After the Yugoslav Republic collapsed, businesses were unable to competitive with the market economy and went bankrupt. Additionally, the process of privatizing the previously state owned institutes was often unproductive and corrupt. All this had a negative impact on the economy of the country. Unemployment is still rather high at roughly 43%.

Informal (casual) employment is the most common type of employment in the country in the 15 to 24 year age group. Such workers earn low wages and if the wages were fully taxed, they would be insufficient to live on. The agreement of informal employment makes the wages sustainable. Agriculture employs approximately 20% of the labour force, industry 33%, and services sector 47%.

Industries that can provide employment in the country include tobacco, furniture, automobiles, hosiery, and communication equipment. Tourism is fast developing, and offers short term or seasonal employment opportunities to international workers.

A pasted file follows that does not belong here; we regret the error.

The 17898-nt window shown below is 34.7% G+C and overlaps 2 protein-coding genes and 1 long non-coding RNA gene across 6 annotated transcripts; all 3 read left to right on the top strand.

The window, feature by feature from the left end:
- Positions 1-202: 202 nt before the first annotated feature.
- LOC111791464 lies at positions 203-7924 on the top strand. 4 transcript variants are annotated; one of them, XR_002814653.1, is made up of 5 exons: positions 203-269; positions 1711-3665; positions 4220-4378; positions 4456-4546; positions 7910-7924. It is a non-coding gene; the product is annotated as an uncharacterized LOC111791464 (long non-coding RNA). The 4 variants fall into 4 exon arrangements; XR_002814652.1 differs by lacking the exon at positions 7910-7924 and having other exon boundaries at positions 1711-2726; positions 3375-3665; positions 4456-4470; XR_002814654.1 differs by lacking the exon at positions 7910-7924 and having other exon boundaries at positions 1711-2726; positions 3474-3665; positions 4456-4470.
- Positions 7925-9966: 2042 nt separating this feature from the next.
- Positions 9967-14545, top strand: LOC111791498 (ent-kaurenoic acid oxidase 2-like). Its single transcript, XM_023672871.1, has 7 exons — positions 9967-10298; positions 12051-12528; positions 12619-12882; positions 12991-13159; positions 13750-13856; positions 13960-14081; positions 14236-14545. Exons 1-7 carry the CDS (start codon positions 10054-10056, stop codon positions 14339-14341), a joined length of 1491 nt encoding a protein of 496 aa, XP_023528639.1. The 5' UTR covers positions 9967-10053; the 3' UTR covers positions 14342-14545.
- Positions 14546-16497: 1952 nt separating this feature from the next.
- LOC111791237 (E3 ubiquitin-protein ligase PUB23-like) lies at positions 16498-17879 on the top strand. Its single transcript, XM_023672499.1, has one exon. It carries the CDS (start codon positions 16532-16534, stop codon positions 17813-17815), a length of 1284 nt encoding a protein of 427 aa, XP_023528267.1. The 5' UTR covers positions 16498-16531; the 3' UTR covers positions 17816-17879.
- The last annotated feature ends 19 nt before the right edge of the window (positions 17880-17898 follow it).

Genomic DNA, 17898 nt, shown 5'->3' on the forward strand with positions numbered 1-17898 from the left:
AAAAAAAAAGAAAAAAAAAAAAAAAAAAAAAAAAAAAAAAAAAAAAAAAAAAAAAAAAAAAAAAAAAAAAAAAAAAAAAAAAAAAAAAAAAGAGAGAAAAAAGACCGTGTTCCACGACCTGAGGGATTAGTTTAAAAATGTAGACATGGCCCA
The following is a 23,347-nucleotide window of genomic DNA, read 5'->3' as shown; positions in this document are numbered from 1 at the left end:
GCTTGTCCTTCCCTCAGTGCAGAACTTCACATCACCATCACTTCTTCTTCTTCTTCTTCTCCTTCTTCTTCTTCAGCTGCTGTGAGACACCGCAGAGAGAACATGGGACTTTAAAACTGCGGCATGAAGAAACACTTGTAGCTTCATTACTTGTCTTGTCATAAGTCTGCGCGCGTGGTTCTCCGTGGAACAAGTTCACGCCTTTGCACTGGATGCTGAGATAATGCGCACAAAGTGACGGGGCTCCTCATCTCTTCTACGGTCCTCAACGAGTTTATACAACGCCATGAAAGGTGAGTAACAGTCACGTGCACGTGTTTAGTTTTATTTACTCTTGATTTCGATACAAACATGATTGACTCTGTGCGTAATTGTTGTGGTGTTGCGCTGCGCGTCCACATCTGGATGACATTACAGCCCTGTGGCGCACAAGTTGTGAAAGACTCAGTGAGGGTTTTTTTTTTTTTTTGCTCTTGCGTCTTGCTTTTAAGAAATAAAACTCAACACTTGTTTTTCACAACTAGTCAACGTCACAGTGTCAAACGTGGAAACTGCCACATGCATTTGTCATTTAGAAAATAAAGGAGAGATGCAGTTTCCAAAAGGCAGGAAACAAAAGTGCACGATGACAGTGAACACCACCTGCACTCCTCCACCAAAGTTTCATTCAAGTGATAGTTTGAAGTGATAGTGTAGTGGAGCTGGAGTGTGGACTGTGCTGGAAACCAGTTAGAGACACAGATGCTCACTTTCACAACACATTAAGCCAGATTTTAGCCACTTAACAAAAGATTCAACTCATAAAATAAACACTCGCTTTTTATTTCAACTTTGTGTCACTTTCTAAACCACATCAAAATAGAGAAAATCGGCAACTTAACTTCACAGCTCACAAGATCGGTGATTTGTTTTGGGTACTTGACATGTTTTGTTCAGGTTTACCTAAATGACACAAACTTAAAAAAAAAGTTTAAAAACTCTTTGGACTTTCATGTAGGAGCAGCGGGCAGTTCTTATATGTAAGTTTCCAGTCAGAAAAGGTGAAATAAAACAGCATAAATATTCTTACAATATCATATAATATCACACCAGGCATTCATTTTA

There is also a demand in Bosnia & Herzegovina for English Language teachers. There not that many schools and most of these run small scale operations. However, they require native English speakers and jobs are usually available. Best chances of employment are in August, just before schools open for a new session and again in January.

There also a number of unpaid work options that provide outstanding experience. Human rights programs focusing on the basis of the Bosnia-Herzegovina conflict is one example. Workers get to participate in dialogues with government officials, local communities and human rights defenders investigating strategies that can produce positive results for the local populations.


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